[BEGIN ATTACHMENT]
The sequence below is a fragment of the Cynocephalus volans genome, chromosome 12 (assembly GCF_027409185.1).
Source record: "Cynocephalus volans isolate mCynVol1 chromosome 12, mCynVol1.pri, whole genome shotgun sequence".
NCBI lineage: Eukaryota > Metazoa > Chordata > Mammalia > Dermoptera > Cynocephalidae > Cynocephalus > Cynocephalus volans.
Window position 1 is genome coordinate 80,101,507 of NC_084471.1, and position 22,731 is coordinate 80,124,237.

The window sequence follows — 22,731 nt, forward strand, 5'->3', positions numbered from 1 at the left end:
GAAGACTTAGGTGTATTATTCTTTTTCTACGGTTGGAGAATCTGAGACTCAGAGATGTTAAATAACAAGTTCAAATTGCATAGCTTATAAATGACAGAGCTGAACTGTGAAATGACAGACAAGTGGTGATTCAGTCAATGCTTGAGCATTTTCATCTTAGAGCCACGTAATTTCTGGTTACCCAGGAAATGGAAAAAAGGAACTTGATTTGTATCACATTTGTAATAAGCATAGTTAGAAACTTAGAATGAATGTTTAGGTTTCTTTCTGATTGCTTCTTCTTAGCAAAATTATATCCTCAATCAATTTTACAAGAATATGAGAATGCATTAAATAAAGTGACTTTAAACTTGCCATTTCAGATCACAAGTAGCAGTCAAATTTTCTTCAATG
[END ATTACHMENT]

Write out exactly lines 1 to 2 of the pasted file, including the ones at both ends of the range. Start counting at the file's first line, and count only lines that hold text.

The sequence below is a fragment of the Cynocephalus volans genome, chromosome 12 (assembly GCF_027409185.1).
Source record: "Cynocephalus volans isolate mCynVol1 chromosome 12, mCynVol1.pri, whole genome shotgun sequence".